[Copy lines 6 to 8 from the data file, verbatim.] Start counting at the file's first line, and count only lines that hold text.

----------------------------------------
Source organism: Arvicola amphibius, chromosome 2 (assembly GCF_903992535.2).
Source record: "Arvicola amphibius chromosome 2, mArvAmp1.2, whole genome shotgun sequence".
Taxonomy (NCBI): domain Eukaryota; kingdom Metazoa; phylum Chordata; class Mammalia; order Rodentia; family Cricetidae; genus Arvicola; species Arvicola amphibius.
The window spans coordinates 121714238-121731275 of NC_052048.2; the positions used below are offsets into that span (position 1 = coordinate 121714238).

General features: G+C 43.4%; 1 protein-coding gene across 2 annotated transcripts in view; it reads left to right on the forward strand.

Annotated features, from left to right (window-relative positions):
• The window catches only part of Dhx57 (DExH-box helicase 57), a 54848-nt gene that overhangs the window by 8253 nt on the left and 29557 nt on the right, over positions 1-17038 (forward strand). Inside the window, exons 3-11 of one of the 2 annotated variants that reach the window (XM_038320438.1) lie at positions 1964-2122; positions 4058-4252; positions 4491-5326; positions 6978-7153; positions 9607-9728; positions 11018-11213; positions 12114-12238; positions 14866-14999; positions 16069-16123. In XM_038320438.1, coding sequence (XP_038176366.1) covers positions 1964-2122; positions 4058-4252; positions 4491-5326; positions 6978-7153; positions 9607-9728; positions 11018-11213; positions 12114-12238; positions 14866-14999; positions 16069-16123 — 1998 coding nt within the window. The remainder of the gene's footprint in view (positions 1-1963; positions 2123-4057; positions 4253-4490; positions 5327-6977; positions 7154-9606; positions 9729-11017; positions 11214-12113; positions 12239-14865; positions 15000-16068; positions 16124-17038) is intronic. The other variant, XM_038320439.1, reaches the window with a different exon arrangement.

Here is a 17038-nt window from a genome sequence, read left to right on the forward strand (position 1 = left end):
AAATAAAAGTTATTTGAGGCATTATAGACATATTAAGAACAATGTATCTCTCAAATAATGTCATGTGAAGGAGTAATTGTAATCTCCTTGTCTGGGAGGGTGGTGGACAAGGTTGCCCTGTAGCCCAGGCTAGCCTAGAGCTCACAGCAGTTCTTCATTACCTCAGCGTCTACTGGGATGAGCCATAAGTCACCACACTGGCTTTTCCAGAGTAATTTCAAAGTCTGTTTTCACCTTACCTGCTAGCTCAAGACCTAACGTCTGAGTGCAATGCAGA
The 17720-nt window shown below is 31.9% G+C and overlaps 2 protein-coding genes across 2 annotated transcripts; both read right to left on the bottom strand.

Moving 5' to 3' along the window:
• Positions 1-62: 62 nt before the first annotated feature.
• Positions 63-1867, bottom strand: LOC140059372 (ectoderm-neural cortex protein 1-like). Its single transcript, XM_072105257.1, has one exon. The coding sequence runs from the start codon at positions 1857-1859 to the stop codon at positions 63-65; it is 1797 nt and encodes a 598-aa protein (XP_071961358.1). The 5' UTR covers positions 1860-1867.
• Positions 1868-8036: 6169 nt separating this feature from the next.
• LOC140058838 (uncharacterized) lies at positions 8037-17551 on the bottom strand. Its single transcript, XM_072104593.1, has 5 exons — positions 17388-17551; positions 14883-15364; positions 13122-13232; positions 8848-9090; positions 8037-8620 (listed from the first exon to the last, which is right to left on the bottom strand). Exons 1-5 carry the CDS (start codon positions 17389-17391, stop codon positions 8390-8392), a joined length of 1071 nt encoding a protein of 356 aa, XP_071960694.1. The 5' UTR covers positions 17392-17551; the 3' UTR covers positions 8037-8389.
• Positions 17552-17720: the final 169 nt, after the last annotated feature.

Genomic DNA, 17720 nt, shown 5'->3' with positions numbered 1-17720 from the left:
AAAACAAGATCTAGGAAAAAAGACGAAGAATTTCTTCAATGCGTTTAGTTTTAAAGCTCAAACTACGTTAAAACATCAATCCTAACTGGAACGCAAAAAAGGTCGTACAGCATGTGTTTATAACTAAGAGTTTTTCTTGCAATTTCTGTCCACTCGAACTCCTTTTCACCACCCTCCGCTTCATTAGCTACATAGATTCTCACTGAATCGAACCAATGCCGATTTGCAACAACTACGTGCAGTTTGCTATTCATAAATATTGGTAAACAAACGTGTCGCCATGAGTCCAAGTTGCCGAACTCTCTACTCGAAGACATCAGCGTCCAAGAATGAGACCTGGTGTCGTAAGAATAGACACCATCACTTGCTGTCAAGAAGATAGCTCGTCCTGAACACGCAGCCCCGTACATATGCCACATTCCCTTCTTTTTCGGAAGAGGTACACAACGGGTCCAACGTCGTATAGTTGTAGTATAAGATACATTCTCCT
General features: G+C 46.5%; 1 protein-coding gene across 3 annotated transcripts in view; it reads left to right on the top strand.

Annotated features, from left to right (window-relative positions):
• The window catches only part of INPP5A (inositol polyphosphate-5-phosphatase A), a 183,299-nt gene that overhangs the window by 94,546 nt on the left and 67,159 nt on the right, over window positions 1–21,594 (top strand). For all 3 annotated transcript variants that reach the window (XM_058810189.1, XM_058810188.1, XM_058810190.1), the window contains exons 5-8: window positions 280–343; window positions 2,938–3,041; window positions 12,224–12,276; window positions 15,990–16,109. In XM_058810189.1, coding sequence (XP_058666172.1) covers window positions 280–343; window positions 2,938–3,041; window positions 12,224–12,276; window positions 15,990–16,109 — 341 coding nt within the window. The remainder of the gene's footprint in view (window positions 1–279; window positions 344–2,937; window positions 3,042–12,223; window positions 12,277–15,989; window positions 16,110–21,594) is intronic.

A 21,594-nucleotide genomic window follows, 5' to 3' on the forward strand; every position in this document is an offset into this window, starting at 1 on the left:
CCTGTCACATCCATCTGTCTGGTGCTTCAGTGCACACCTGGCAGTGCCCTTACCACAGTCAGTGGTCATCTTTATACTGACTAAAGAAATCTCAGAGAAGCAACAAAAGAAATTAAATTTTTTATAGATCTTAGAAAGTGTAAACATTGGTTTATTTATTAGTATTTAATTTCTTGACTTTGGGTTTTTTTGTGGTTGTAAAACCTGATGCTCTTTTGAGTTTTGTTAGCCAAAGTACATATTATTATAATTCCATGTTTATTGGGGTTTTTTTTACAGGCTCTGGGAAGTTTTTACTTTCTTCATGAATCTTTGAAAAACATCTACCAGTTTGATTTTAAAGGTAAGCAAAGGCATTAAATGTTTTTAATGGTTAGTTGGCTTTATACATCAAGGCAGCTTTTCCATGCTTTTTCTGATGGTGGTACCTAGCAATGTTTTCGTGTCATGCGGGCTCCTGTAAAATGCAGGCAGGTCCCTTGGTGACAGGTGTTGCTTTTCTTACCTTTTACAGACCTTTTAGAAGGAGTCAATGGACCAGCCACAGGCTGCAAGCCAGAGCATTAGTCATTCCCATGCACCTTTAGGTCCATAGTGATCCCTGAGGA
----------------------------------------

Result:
Annotated features, from left to right (window-relative positions):
• The window catches only part of Dhx57 (DExH-box helicase 57), a 54848-nt gene that overhangs the window by 8253 nt on the left and 29557 nt on the right, over positions 1-17038 (forward strand). Inside the window, exons 3-11 of one of the 2 annotated variants that reach the window (XM_038320438.1) lie at positions 1964-2122; positions 4058-4252; positions 4491-5326; positions 6978-7153; positions 9607-9728; positions 11018-11213; positions 12114-12238; positions 14866-14999; positions 16069-16123. In XM_038320438.1, coding sequence (XP_038176366.1) covers positions 1964-2122; positions 4058-4252; positions 4491-5326; positions 6978-7153; positions 9607-9728; positions 11018-11213; positions 12114-12238; positions 14866-14999; positions 16069-16123 — 1998 coding nt within the window. The remainder of the gene's footprint in view (positions 1-1963; positions 2123-4057; positions 4253-4490; positions 5327-6977; positions 7154-9606; positions 9729-11017; positions 11214-12113; positions 12239-14865; positions 15000-16068; positions 16124-17038) is intronic. The other variant, XM_038320439.1, reaches the window with a different exon arrangement.

Here is a 17038-nt window from a genome sequence, read left to right on the forward strand (position 1 = left end):